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A metastable subproteome underlies inclusion formation in muscle proteinopathies

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dc.contributor.author Ciryam, Prajwal
dc.contributor.author Antalek, Matthew
dc.contributor.author Cid Samper, Fernando, 1991-
dc.contributor.author Tartaglia, Gian Gaetano
dc.contributor.author Dobson, Christopher M.
dc.contributor.author Guettsches, Katrin
dc.contributor.author Eggers, Britta
dc.contributor.author Vorgerd, Matthias
dc.contributor.author Marcus, Katrin
dc.contributor.author Kley, Rudolf A.
dc.contributor.author Morimoto, Richard I.
dc.contributor.author Vendruscolo, Michele
dc.contributor.author Weihl, Conrad C.
dc.date.accessioned 2020-03-17T07:28:57Z
dc.date.available 2020-03-17T07:28:57Z
dc.date.issued 2019
dc.identifier.citation Ciryam P, Antalek M, Cid F, Tartaglia GG, Dobson CM, Guettsches AK, Eggers B, Vorgerd M, Marcus K, Kley RA, Morimoto RI, Vendruscolo M, Weihl CC. A metastable subproteome underlies inclusion formation in muscle proteinopathies. Acta Neuropathol Commun. 2019; 7(1):197. DOI: 10.1186/s40478-019-0853-9
dc.identifier.issn 2051-5960
dc.identifier.uri http://hdl.handle.net/10230/43901
dc.description.abstract Protein aggregation is a pathological feature of neurodegenerative disorders. We previously demonstrated that protein inclusions in the brain are composed of supersaturated proteins, which are abundant and aggregation-prone, and form a metastable subproteome. It is not yet clear, however, whether this phenomenon is also associated with non-neuronal protein conformational disorders. To respond to this question, we analyzed proteomic datasets from biopsies of patients with genetic and acquired protein aggregate myopathy (PAM) by quantifying the changes in composition, concentration and aggregation propensity of proteins in the fibers containing inclusions and those surrounding them. We found that a metastable subproteome is present in skeletal muscle from healthy patients. The expression of this subproteome escalate as proteomic samples are taken more proximal to the pathologic inclusion, eventually exceeding its solubility limits and aggregating. While most supersaturated proteins decrease or maintain steady abundance across healthy fibers and inclusion-containing fibers, proteins within the metastable subproteome rise in abundance, suggesting that they escape regulation. Taken together, our results show in the context of a human conformational disorder that the supersaturation of a metastable subproteome underlies widespread aggregation and correlates with the histopathological state of the tissue.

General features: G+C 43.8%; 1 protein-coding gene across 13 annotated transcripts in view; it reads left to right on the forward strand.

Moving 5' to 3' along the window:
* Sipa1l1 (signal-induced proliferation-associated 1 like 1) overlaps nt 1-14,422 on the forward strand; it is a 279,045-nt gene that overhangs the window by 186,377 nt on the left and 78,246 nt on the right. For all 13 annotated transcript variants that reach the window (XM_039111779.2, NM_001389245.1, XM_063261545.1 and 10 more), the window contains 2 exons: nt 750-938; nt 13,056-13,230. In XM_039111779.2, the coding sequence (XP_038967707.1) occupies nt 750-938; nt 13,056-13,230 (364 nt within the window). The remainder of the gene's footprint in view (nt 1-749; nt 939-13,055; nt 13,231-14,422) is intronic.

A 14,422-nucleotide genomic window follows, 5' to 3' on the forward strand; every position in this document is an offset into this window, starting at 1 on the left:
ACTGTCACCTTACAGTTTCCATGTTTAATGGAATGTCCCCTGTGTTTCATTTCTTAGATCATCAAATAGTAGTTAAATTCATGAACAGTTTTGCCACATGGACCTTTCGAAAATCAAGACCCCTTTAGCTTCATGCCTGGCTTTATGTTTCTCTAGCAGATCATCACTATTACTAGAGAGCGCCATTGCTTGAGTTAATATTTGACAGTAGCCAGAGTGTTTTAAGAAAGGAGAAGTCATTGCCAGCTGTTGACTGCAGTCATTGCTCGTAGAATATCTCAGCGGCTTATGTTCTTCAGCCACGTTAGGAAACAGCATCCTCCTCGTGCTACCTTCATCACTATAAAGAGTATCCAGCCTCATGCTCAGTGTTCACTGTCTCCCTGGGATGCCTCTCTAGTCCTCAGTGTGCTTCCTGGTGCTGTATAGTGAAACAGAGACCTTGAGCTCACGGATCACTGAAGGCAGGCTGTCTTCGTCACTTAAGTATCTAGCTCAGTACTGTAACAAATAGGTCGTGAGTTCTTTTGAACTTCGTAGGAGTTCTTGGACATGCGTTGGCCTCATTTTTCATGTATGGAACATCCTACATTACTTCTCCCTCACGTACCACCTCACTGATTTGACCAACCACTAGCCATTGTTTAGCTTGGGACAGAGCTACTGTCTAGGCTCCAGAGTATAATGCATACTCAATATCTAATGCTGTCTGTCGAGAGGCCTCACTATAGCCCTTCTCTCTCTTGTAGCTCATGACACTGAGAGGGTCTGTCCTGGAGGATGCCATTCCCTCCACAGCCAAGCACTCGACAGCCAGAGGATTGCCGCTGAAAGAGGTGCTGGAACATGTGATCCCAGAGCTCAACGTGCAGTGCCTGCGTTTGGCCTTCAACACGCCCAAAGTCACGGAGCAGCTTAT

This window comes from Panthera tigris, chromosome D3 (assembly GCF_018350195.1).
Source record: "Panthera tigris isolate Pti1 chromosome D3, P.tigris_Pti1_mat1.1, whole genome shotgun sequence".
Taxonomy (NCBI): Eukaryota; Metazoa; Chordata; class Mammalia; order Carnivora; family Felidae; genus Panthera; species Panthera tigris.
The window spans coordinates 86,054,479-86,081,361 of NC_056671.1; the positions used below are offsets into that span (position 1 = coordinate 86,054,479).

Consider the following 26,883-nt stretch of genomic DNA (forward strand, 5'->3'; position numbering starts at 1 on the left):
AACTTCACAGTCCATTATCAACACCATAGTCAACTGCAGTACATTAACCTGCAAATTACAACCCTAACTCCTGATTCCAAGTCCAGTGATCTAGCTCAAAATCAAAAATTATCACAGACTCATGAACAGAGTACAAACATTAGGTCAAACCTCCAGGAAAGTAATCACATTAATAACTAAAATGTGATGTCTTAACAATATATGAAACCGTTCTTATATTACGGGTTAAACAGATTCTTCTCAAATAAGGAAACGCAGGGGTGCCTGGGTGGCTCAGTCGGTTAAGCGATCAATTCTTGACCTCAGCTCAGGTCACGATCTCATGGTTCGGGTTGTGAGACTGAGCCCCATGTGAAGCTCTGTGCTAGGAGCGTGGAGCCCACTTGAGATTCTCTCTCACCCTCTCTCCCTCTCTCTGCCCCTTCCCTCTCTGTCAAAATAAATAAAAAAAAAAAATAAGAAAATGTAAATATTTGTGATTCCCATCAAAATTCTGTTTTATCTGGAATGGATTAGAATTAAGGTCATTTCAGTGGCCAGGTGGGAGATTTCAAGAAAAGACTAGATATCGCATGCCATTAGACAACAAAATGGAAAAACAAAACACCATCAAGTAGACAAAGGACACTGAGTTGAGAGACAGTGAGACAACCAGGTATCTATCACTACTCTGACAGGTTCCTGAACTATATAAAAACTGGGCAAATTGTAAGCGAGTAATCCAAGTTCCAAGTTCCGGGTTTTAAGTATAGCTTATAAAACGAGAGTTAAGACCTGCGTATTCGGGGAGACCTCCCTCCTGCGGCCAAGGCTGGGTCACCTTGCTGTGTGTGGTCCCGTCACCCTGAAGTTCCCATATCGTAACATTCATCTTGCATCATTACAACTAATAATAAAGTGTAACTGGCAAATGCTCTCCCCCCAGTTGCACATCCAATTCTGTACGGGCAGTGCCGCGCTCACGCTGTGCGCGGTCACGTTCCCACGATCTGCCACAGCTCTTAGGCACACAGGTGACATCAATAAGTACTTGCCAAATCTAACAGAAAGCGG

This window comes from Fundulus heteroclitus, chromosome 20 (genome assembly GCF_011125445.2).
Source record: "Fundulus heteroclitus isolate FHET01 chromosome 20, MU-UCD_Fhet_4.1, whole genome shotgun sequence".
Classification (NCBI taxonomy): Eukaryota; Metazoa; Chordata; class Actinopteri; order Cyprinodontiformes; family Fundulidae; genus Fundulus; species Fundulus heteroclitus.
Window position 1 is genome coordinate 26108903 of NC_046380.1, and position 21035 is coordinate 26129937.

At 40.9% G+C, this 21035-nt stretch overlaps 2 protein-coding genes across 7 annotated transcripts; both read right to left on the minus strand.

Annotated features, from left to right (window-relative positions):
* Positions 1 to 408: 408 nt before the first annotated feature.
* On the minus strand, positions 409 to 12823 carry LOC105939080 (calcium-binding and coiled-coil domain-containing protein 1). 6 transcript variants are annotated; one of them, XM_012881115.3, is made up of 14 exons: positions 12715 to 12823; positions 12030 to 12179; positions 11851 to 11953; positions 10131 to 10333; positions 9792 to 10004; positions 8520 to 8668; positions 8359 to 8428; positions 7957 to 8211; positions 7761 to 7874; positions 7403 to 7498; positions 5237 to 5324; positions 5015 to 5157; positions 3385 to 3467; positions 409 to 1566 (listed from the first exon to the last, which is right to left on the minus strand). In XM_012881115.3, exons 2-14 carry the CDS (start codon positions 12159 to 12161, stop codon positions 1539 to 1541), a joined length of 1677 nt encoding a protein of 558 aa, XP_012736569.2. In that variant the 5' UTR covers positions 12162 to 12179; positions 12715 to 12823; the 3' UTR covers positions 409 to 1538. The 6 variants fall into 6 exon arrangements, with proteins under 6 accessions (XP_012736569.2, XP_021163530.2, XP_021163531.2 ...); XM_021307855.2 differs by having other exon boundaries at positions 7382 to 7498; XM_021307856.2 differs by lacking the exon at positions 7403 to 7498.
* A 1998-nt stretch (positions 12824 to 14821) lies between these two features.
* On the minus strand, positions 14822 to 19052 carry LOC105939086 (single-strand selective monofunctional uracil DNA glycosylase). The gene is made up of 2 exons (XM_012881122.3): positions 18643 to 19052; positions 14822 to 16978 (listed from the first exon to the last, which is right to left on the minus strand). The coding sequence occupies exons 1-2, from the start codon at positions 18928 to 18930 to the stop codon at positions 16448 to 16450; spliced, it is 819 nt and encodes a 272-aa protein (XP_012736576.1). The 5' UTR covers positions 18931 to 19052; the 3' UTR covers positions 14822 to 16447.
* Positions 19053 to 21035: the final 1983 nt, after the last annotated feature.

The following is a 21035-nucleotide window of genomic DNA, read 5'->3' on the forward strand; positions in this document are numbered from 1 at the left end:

dc.format.mimetype application/pdf
dc.language.iso eng
dc.publisher BioMed Central
dc.relation.ispartof Acta Neuropathol Commun. 2019; 7(1):197
dc.rights © The Author(s). 2019 Open Access This article is distributed under the terms of the Creative Commons Attribution 4.0 International License (http://creativecommons.org/licenses/by/4.0/), which permits unrestricted use, distribution, and reproduction in any medium, provided you give appropriate credit to the original author(s) and the source, provide a link to the Creative Commons license, and indicate if changes were made. The Creative Commons Public Domain Dedication waiver (http://creativecommons.org/publicdomain/zero/1.0/) applies to the data made available in this article, unless otherwise stated.
dc.rights.uri http://creativecommons.org/licenses/by/4.0/
dc.title A metastable subproteome underlies inclusion formation in muscle proteinopathies
dc.type info:eu-repo/semantics/article
dc.identifier.doi http://dx.doi.org/10.1186/s40478-019-0853-9
dc.rights.accessRights info:eu-repo/semantics/openAccess
dc.type.version info:eu-repo/semantics/publishedVersion


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